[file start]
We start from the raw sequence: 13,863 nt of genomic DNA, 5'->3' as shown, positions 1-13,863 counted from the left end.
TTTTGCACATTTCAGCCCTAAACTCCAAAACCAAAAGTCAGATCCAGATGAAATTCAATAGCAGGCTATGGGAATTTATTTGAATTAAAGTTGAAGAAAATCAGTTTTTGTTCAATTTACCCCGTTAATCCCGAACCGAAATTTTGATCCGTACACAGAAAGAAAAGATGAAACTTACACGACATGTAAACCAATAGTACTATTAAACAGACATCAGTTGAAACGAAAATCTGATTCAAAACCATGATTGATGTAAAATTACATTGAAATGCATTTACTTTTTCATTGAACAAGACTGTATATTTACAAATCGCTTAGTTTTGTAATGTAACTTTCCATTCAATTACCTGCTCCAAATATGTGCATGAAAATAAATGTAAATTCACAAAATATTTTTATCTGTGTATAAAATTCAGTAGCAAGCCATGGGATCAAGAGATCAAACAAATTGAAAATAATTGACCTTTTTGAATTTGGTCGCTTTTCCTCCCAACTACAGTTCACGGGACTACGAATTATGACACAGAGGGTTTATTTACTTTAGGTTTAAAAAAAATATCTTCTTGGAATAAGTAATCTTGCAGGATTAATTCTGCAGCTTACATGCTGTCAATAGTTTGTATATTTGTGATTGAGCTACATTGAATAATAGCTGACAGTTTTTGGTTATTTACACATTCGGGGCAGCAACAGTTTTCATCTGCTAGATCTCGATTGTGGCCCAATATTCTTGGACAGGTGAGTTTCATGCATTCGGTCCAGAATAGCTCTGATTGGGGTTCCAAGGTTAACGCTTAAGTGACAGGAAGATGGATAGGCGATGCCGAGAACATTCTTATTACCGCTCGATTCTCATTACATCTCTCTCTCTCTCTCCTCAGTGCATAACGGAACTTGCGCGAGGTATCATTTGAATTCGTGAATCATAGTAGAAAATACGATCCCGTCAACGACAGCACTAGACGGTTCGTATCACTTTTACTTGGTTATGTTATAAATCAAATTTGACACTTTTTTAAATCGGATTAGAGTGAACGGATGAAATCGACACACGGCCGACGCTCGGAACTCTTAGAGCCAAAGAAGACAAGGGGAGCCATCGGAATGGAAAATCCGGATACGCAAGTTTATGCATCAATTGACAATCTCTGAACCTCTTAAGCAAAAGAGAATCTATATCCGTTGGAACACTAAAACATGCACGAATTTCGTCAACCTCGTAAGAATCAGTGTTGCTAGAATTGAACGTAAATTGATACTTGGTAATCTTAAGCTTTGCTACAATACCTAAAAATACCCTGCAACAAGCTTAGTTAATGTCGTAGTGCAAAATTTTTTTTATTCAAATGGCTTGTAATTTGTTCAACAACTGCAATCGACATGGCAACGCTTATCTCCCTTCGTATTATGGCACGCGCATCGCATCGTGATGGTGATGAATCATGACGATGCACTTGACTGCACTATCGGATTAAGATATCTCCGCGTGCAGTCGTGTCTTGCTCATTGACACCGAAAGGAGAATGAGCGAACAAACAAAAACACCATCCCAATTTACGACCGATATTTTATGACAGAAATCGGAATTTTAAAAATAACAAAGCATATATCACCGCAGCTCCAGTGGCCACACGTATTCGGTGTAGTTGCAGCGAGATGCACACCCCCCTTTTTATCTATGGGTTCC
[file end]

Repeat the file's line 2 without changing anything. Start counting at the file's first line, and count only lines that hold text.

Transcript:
TTTTGCACATTTCAGCCCTAAACTCCAAAACCAAAAGTCAGATCCAGATGAAATTCAATAGCAGGCTATGGGAATTTATTTGAATTAAAGTTGAAGAAAATCAGTTTTTGTTCAATTTACCCCGTTAATCCCGAACCGAAATTTTGATCCGTACACAGAAAGAAAAGATGAAACTTACACGACATGTAAACCAATAGTACTATTAAACAGACATCAGTTGAAACGAAAATCTGATTCAAAACCATGATTGATGTAAAATTACATTGAAATGCATTTACTTTTTCATTGAACAAGACTGTATATTTACAAATCGCTTAGTTTTGTAATGTAACTTTCCATTCAATTACCTGCTCCAAATATGTGCATGAAAATAAATGTAAATTCACAAAATATTTTTATCTGTGTATAAAATTCAGTAGCAAGCCATGGGATCAAGAGATCAAACAAATTGAAAATAATTGACCTTTTTGAATTTGGTCGCTTTTCCTCCCAACTACAGTTCACGGGACTACGAATTATGACACAGAGGGTTTATTTACTTTAGGTTTAAAAAAAATATCTTCTTGGAATAAGTAATCTTGCAGGATTAATTCTGCAGCTTACATGCTGTCAATAGTTTGTATATTTGTGATTGAGCTACATTGAATAATAGCTGACAGTTTTTGGTTATTTACACATTCGGGGCAGCAACAGTTTTCATCTGCTAGATCTCGATTGTGGCCCAATATTCTTGGACAGGTGAGTTTCATGCATTCGGTCCAGAATAGCTCTGATTGGGGTTCCAAGGTTAACGCTTAAGTGACAGGAAGATGGATAGGCGATGCCGAGAACATTCTTATTACCGCTCGATTCTCATTACATCTCTCTCTCTCTCTCCTCAGTGCATAACGGAACTTGCGCGAGGTATCATTTGAATTCGTGAATCATAGTAGAAAATACGATCCCGTCAACGACAGCACTAGACGGTTCGTATCACTTTTACTTGGTTATGTTATAAATCAAATTTGACACTTTTTTAAATCGGATTAGAGTGAACGGATGAAATCGACACACGGCCGACGCTCGGAACTCTTAGAGCCAAAGAAGACAAGGGGAGCCATCGGAATGGAAAATCCGGATACGCAAGTTTATGCATCAATTGACAATCTCTGAACCTCTTAAGCAAAAGAGAATCTATATCCGTTGGAACACTAAAACATGCACGAATTTCGTCAACCTCGTAAGAATCAGTGTTGCTAGAATTGAACGTAAATTGATACTTGGTAATCTTAAGCTTTGCTACAATACCTAAAAATACCCTGCAACAAGCTTAGTTAATGTCGTAGTGCAAAATTTTTTTTATTCAAATGGCTTGTAATTTGTTCAACAACTGCAATCGACATGGCAACGCTTATCTCCCTTCGTATTATGGCACGCGCATCGCATCGTGATGGTGATGAATCATGACGATGCACTTGACTGCACTATCGGATTAAGATATCTCCGCGTGCAGTCGTGTCTTGCTCATTGACACCGAAAGGAGAATGAGCGAACAAACAAAAACACCATCCCAATTTACGACCGATATTTTATGACAGAAATCGGAATTTTAAAAATAACAAAGCATATATCACCGCAGCTCCAGTGGCCACACGTATTCGGTGTAGTTGCAGCGAGATGCACACCCCCCTTTTTATCTATGGGTTCC